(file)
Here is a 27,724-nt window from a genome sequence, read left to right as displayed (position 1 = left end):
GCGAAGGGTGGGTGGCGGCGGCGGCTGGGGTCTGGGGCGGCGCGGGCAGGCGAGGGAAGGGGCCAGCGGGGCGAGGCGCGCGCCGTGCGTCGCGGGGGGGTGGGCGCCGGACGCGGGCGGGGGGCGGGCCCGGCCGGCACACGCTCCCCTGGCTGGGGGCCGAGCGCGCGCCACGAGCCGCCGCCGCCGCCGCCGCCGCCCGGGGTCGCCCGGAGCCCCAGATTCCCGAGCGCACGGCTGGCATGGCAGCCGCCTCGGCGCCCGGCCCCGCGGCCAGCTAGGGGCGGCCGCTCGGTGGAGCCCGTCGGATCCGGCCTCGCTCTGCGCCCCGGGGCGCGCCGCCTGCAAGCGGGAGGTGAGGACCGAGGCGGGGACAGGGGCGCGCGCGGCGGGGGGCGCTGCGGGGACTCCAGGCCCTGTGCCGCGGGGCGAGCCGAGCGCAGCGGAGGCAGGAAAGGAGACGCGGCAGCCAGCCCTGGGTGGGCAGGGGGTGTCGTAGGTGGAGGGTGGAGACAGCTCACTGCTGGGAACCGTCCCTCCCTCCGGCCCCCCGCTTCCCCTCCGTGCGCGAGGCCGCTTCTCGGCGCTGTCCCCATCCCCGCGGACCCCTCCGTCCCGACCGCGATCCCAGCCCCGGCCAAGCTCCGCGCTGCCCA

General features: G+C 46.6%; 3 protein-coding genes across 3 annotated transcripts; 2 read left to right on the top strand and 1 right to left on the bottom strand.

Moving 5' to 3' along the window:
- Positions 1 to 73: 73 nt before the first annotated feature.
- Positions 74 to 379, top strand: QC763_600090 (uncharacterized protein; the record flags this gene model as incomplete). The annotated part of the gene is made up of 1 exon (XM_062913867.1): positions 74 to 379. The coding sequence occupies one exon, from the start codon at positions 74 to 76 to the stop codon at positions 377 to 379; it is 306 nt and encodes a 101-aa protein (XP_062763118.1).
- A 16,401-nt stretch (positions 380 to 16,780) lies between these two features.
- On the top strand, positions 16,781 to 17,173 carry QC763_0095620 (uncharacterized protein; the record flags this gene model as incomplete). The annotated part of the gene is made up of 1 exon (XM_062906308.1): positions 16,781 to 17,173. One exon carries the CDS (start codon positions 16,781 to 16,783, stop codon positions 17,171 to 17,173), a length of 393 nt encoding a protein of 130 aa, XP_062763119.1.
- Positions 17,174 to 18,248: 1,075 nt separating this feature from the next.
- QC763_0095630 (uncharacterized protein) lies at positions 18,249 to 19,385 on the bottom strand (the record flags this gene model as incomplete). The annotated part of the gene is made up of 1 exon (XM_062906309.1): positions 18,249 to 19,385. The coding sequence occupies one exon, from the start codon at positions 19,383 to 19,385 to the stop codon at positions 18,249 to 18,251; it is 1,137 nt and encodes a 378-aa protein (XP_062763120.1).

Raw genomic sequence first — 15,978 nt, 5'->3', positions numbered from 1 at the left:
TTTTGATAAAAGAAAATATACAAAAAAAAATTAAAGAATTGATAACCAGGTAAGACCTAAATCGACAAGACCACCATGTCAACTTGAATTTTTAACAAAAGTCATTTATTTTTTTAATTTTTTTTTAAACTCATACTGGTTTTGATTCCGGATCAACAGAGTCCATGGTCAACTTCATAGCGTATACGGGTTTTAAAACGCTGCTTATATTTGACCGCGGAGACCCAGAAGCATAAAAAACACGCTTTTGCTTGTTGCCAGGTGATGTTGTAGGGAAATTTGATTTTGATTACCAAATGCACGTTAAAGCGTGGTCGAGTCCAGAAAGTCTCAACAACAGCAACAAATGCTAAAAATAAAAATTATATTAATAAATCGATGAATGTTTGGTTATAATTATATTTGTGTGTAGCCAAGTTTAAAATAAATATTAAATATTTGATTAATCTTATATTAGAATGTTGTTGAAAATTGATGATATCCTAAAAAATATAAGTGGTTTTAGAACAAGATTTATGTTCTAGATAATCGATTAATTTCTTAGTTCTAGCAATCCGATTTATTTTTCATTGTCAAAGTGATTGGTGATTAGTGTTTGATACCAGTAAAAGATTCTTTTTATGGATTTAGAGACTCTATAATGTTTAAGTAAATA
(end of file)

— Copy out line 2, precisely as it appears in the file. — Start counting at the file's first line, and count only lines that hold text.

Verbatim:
GCGAAGGGTGGGTGGCGGCGGCGGCTGGGGTCTGGGGCGGCGCGGGCAGGCGAGGGAAGGGGCCAGCGGGGCGAGGCGCGCGCCGTGCGTCGCGGGGGGGTGGGCGCCGGACGCGGGCGGGGGGCGGGCCCGGCCGGCACACGCTCCCCTGGCTGGGGGCCGAGCGCGCGCCACGAGCCGCCGCCGCCGCCGCCGCCGCCCGGGGTCGCCCGGAGCCCCAGATTCCCGAGCGCACGGCTGGCATGGCAGCCGCCTCGGCGCCCGGCCCCGCGGCCAGCTAGGGGCGGCCGCTCGGTGGAGCCCGTCGGATCCGGCCTCGCTCTGCGCCCCGGGGCGCGCCGCCTGCAAGCGGGAGGTGAGGACCGAGGCGGGGACAGGGGCGCGCGCGGCGGGGGGCGCTGCGGGGACTCCAGGCCCTGTGCCGCGGGGCGAGCCGAGCGCAGCGGAGGCAGGAAAGGAGACGCGGCAGCCAGCCCTGGGTGGGCAGGGGGTGTCGTAGGTGGAGGGTGGAGACAGCTCACTGCTGGGAACCGTCCCTCCCTCCGGCCCCCCGCTTCCCCTCCGTGCGCGAGGCCGCTTCTCGGCGCTGTCCCCATCCCCGCGGACCCCTCCGTCCCGACCGCGATCCCAGCCCCGGCCAAGCTCCGCGCTGCCCA